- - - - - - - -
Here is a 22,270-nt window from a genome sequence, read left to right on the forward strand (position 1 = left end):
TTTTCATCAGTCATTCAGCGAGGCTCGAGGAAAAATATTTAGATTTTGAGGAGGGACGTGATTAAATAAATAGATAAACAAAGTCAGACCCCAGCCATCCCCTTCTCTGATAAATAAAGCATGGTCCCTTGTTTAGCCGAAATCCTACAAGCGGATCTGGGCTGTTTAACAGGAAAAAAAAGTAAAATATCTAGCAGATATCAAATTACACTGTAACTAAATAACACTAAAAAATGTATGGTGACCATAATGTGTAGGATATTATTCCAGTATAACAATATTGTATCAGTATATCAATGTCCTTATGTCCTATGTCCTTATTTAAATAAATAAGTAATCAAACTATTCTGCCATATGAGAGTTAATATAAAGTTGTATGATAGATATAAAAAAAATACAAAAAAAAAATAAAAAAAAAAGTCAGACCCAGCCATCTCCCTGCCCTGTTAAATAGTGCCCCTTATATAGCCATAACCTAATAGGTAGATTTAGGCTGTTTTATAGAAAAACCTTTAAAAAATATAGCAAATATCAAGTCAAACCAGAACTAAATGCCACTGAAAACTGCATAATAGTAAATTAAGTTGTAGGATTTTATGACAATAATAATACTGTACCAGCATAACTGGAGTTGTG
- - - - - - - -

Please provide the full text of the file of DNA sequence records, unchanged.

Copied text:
Here is a 22,270-nt window from a genome sequence, read left to right on the forward strand (position 1 = left end):
TTTTCATCAGTCATTCAGCGAGGCTCGAGGAAAAATATTTAGATTTTGAGGAGGGACGTGATTAAATAAATAGATAAACAAAGTCAGACCCCAGCCATCCCCTTCTCTGATAAATAAAGCATGGTCCCTTGTTTAGCCGAAATCCTACAAGCGGATCTGGGCTGTTTAACAGGAAAAAAAAGTAAAATATCTAGCAGATATCAAATTACACTGTAACTAAATAACACTAAAAAATGTATGGTGACCATAATGTGTAGGATATTATTCCAGTATAACAATATTGTATCAGTATATCAATGTCCTTATGTCCTATGTCCTTATTTAAATAAATAAGTAATCAAACTATTCTGCCATATGAGAGTTAATATAAAGTTGTATGATAGATATAAAAAAAATACAAAAAAAAAATAAAAAAAAAAGTCAGACCCAGCCATCTCCCTGCCCTGTTAAATAGTGCCCCTTATATAGCCATAACCTAATAGGTAGATTTAGGCTGTTTTATAGAAAAACCTTTAAAAAATATAGCAAATATCAAGTCAAACCAGAACTAAATGCCACTGAAAACTGCATAATAGTAAATTAAGTTGTAGGATTTTATGACAATAATAATACTGTACCAGCATAACTGGAGTTGTG